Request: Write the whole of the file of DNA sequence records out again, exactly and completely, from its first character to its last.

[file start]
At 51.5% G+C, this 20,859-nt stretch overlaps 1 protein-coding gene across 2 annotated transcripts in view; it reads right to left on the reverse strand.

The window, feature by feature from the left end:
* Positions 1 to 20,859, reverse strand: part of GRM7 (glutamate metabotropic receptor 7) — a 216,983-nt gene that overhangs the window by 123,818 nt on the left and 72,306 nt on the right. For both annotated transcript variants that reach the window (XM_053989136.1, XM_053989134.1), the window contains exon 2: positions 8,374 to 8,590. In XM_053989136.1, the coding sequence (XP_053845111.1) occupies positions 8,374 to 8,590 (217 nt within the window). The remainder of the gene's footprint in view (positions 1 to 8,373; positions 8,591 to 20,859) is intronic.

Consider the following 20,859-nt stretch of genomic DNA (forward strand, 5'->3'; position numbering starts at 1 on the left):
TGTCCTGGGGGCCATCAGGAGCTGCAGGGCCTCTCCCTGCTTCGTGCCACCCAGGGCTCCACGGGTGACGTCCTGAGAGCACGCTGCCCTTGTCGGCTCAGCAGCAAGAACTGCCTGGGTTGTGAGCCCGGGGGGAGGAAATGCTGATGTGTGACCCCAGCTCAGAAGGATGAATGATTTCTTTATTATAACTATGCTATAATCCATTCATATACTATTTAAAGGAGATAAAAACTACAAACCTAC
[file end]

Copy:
At 51.5% G+C, this 20,859-nt stretch overlaps 1 protein-coding gene across 2 annotated transcripts in view; it reads right to left on the reverse strand.

The window, feature by feature from the left end:
* Positions 1 to 20,859, reverse strand: part of GRM7 (glutamate metabotropic receptor 7) — a 216,983-nt gene that overhangs the window by 123,818 nt on the left and 72,306 nt on the right. For both annotated transcript variants that reach the window (XM_053989136.1, XM_053989134.1), the window contains exon 2: positions 8,374 to 8,590. In XM_053989136.1, the coding sequence (XP_053845111.1) occupies positions 8,374 to 8,590 (217 nt within the window). The remainder of the gene's footprint in view (positions 1 to 8,373; positions 8,591 to 20,859) is intronic.

Consider the following 20,859-nt stretch of genomic DNA (forward strand, 5'->3'; position numbering starts at 1 on the left):
TGTCCTGGGGGCCATCAGGAGCTGCAGGGCCTCTCCCTGCTTCGTGCCACCCAGGGCTCCACGGGTGACGTCCTGAGAGCACGCTGCCCTTGTCGGCTCAGCAGCAAGAACTGCCTGGGTTGTGAGCCCGGGGGGAGGAAATGCTGATGTGTGACCCCAGCTCAGAAGGATGAATGATTTCTTTATTATAACTATGCTATAATCCATTCATATACTATTTAAAGGAGATAAAAACTACAAACCTAC